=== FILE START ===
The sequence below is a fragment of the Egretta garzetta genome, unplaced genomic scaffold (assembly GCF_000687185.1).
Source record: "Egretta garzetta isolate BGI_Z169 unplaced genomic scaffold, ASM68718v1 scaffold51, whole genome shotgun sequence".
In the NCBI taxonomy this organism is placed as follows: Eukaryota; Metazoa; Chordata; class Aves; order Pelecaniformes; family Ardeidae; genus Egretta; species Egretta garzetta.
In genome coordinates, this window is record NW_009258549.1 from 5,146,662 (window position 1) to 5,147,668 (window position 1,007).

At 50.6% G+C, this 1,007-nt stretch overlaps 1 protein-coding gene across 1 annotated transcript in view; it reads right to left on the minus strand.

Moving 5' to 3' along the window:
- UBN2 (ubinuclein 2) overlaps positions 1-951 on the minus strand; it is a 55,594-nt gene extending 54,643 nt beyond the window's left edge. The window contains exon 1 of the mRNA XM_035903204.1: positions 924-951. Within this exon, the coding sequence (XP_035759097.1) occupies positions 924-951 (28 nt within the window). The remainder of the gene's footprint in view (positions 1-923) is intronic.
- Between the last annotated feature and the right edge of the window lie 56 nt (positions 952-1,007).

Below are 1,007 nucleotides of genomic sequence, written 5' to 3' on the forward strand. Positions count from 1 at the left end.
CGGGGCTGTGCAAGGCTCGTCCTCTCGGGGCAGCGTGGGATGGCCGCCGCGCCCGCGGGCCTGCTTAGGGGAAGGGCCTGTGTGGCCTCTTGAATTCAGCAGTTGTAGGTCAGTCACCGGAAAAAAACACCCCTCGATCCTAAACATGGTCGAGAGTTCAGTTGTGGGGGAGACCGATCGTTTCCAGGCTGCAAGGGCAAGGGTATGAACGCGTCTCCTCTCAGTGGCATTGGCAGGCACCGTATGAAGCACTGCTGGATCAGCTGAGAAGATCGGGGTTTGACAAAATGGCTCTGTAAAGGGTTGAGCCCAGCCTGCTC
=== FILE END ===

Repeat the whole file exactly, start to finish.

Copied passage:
The sequence below is a fragment of the Egretta garzetta genome, unplaced genomic scaffold (assembly GCF_000687185.1).
Source record: "Egretta garzetta isolate BGI_Z169 unplaced genomic scaffold, ASM68718v1 scaffold51, whole genome shotgun sequence".
In the NCBI taxonomy this organism is placed as follows: Eukaryota; Metazoa; Chordata; class Aves; order Pelecaniformes; family Ardeidae; genus Egretta; species Egretta garzetta.
In genome coordinates, this window is record NW_009258549.1 from 5,146,662 (window position 1) to 5,147,668 (window position 1,007).

At 50.6% G+C, this 1,007-nt stretch overlaps 1 protein-coding gene across 1 annotated transcript in view; it reads right to left on the minus strand.

Moving 5' to 3' along the window:
- UBN2 (ubinuclein 2) overlaps positions 1-951 on the minus strand; it is a 55,594-nt gene extending 54,643 nt beyond the window's left edge. The window contains exon 1 of the mRNA XM_035903204.1: positions 924-951. Within this exon, the coding sequence (XP_035759097.1) occupies positions 924-951 (28 nt within the window). The remainder of the gene's footprint in view (positions 1-923) is intronic.
- Between the last annotated feature and the right edge of the window lie 56 nt (positions 952-1,007).

Below are 1,007 nucleotides of genomic sequence, written 5' to 3' on the forward strand. Positions count from 1 at the left end.
CGGGGCTGTGCAAGGCTCGTCCTCTCGGGGCAGCGTGGGATGGCCGCCGCGCCCGCGGGCCTGCTTAGGGGAAGGGCCTGTGTGGCCTCTTGAATTCAGCAGTTGTAGGTCAGTCACCGGAAAAAAACACCCCTCGATCCTAAACATGGTCGAGAGTTCAGTTGTGGGGGAGACCGATCGTTTCCAGGCTGCAAGGGCAAGGGTATGAACGCGTCTCCTCTCAGTGGCATTGGCAGGCACCGTATGAAGCACTGCTGGATCAGCTGAGAAGATCGGGGTTTGACAAAATGGCTCTGTAAAGGGTTGAGCCCAGCCTGCTC